Energy industry launches low-carbon innovation platform
A group of utilities giants including Centrica, DONG Energy and SSE have teamed up to launch a new innovation platform which aims to solve the barriers to a low-cost, low-carbon energy system.
The Energy Systems Innovation Platform (ESIP), led by The Carbon Trust, will showcase the opportunities for energy storage to save customers billions of pounds. Solutions to a lack of investment will be developed based around issues such as regulation, transparency and a required shift in business models.
Carbon Trust innovation director Andrew Lever said: “There is now general consensus that the UK energy markets needs to be revamped so we can embrace a flexible and more decentralised energy system. However the fragmented nature of the energy market is driving fragmented decision making and many investments are led by technology not market needs.
“There is an urgent need for an open forum where the wider industry can collaborate to solve common issues in order to capitalise on recent storage innovation. ESIP fills that gap. We now have a window of opportunity to foster new business models and put in place the regulatory mechanisms that will give investors the confidence to stop chasing market distortions and focus on the long term.”
‘Vital piece of the puzzle’
The Carbon Trust has previously claimed that the implementation of energy storage systems could contribute £2.4bn to UK electricity system savings by 2030, but only if a range of ‘necessary regulatory reforms’ are introduced.
The Trust has designed ESIP to bring together relevant stakeholders, including Scottish Power, Statoil and Wood Group, recognising the necessity for a collaborative approach to develop storage solutions.
The new initiative, which represents almost 50% of the UK electricity supply market, will focus on developing business models for storage applications which deliver significant cost reductions for the UK’s electricity system. The first priority is to investigate the potential for energy storage to help cost-effectively integrate wind energy into the grid.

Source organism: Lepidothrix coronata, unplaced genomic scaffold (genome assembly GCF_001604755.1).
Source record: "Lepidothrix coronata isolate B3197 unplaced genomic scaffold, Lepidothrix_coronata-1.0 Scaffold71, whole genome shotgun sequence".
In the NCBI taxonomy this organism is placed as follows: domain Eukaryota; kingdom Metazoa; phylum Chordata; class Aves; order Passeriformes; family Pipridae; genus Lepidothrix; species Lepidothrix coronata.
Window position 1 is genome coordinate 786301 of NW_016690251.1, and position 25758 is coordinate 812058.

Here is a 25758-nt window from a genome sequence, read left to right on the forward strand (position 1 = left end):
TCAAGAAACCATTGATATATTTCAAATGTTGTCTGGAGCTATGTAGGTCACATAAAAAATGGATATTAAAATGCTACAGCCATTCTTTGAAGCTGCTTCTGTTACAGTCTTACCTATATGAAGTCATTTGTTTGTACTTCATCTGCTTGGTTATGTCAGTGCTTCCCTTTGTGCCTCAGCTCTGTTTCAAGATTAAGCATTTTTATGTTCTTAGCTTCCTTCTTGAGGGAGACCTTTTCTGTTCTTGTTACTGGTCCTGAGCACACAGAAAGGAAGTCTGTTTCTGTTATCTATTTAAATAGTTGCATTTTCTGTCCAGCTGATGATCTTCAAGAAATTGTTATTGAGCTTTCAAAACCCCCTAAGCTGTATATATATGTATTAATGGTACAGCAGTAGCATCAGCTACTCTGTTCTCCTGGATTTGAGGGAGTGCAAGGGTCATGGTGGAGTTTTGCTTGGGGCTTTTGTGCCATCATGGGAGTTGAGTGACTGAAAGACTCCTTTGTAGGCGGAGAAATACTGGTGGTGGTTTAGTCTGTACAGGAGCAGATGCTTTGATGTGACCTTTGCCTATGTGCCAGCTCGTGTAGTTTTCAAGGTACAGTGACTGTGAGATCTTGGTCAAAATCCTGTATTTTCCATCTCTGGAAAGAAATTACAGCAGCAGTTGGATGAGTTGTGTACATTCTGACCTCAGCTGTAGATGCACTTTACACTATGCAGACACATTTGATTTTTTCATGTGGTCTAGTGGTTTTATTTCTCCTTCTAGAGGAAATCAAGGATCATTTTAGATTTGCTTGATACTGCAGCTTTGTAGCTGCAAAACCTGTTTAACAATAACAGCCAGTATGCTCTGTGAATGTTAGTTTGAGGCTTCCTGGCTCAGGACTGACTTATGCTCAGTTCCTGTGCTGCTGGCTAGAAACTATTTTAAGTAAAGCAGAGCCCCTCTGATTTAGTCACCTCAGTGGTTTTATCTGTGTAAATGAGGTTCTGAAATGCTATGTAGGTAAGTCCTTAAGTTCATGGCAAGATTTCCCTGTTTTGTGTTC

“ESIP’s focus on developing viable business models for storage use cases aligned with system benefits is a vital piece of the puzzle which has not been looked at yet,” Carbon Trust ESIP project manager Nils Lehmann said.
“ESIP works in an evidence-based way to address market failures while simultaneously identifying commercial opportunities for industry. This can help to overcome the “chicken and egg” dilemma between market creation and industry deployment that often limits the uptake of promising new solutions.”
Energy storage is a concept that is beginning to make huge strides in mainstream market sectors. Yesterday, edie reported that wind energy provider DONG Energy has announced plans to integrate a 2MW battery storage system into the Burbo Bank offshore windfarm to deliver frequency response to aid the National Grid in managing grid stability.
Renault last week became the latest carmaker to venture into the energy storage market, after partnering with energy equipment suppliers Powervault and Marks & Spencer (M&S) to trial used electric vehicle (EV) batteries in home energy storage units in the UK.
Meanwhile, green energy supplier Ecotricity recently revealed plans to install its first energy storage project, near its head office in Stroud.
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